Medicaid to Involve more Home Health Care

During the past decade or more, there has been a push by citizens, advocates and, yes, even congress, to allow individuals to have home health care rather than staying in a facility.  As many of us know, a person that can live at home and interact in the community, while being taken care of medically, will most likely live a longer and fuller life.

One state, Connecticut, has moved into the cadre of states who are working to allow individuals to stay at home, get home health care, and live full lives.  Senators there have passed a bill that will move about 5,000 individuals who are elderly or disabled out of care facilities and institutions back to their homes and their communities.

This is vitally important.  Statistics have shown that individuals that have community support and independent living, live longer and are healthier than those who are confined to hospitals, institutions and long-term care facilities.  This does not mean that everyone is capable of living on their own and interacting in the community without assistance.  Some individuals might be better in a variety of care settings.  However, it has long been known that there are many individuals in facilities, hospitals and institutions that should really be able to live in the community.

This is a win-win situation.  Medicaid will save money – it is much less costly to live in a group home or apartment and have a variety of supports defraying the costs, than it is to stay in a hospital, facility or institution where rates range (depending on the area the person lives in) from nearly $200 per day to over $1,000 per day.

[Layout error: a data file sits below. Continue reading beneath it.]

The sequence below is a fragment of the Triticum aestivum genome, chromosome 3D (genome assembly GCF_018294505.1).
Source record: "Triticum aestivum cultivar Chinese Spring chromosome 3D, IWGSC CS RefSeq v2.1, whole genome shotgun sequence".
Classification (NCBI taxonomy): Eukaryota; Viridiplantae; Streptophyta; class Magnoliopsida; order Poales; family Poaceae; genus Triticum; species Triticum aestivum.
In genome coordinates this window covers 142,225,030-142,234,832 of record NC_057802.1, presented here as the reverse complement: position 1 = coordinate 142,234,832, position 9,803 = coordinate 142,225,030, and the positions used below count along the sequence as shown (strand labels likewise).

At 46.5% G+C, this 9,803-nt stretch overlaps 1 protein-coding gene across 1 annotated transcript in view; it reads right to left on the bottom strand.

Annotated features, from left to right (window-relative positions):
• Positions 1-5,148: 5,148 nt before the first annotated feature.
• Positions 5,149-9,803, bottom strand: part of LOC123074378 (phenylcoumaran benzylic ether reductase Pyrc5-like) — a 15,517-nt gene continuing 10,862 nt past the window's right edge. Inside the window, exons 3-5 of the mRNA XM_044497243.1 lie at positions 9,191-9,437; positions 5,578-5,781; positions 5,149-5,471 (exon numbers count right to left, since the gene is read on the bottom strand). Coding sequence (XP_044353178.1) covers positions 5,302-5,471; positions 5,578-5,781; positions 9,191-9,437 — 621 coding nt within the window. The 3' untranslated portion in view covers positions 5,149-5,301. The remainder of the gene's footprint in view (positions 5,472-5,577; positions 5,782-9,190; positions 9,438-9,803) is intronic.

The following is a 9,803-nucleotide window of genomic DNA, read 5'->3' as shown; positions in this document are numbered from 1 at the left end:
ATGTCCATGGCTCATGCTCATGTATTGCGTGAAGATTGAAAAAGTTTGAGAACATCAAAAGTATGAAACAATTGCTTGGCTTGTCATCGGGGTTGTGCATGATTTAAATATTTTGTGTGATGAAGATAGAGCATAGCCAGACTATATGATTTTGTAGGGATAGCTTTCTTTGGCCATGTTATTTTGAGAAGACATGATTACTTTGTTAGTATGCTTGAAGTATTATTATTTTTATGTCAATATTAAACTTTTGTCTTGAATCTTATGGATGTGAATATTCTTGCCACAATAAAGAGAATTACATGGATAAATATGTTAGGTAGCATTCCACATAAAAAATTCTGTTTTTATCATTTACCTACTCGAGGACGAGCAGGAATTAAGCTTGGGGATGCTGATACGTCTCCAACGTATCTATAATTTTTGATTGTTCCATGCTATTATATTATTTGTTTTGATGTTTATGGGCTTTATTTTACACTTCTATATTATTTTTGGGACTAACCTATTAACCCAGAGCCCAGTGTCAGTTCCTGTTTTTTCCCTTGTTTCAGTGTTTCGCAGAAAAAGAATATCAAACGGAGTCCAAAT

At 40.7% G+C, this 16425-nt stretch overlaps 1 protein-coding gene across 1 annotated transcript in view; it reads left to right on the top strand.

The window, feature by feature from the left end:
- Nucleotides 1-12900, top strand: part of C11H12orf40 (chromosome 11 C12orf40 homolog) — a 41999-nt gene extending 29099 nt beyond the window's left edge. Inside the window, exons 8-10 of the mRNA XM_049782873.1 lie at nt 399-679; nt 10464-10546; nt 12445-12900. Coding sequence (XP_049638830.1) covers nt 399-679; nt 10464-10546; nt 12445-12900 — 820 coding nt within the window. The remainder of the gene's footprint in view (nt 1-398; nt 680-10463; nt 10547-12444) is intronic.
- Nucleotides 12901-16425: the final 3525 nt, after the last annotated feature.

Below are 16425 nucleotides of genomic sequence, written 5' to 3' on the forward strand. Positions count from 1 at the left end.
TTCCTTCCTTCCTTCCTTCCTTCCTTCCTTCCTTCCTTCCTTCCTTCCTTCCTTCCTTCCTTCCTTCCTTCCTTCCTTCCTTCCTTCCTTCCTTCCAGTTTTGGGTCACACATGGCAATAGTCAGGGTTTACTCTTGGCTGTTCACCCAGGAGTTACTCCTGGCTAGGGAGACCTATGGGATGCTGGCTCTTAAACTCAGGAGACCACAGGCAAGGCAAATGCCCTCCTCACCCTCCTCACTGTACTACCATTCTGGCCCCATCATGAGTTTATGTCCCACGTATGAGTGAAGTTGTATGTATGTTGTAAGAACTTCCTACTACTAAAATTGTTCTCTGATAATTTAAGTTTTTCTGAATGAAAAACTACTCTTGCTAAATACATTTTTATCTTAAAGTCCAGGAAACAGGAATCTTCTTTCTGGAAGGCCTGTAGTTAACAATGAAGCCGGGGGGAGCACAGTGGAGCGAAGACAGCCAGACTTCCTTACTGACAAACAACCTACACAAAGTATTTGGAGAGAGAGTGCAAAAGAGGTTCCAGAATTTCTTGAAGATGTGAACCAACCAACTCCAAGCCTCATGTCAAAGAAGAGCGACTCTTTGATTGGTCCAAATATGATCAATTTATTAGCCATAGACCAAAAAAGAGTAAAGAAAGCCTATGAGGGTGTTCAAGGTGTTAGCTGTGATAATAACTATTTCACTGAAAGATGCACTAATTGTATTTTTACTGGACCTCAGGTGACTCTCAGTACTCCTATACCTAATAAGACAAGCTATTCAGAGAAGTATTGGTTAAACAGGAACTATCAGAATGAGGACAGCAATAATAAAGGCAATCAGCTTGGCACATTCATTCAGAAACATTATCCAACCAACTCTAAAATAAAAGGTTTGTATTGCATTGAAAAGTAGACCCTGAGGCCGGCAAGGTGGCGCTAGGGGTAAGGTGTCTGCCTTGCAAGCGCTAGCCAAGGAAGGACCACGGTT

I have personally worked in several states with individuals who were involved in independent living programs.  Some lived in group homes and others lived in their own apartment.  Still others were able to live at home with their families.  Many of them had gainful employment, meaning that in many cases, they either needed less benefits and actually paid taxes, helping the economy; or they had small jobs that prepared them to move forward in the community and eventually be self-sufficient.

No matter what the situation, helping individuals that are able to integrate into the community and work toward independence is a huge step forward for the individual, the community they live in, and society in general. 

At this time, it looks as though the trend has caught on and is continuing.  In the long run, it can save Medicaid and communities millions of dollars.  In the short term and the long run, it will heal individuals, families, and the community and make all of these entities stronger and richer for the progressive change.

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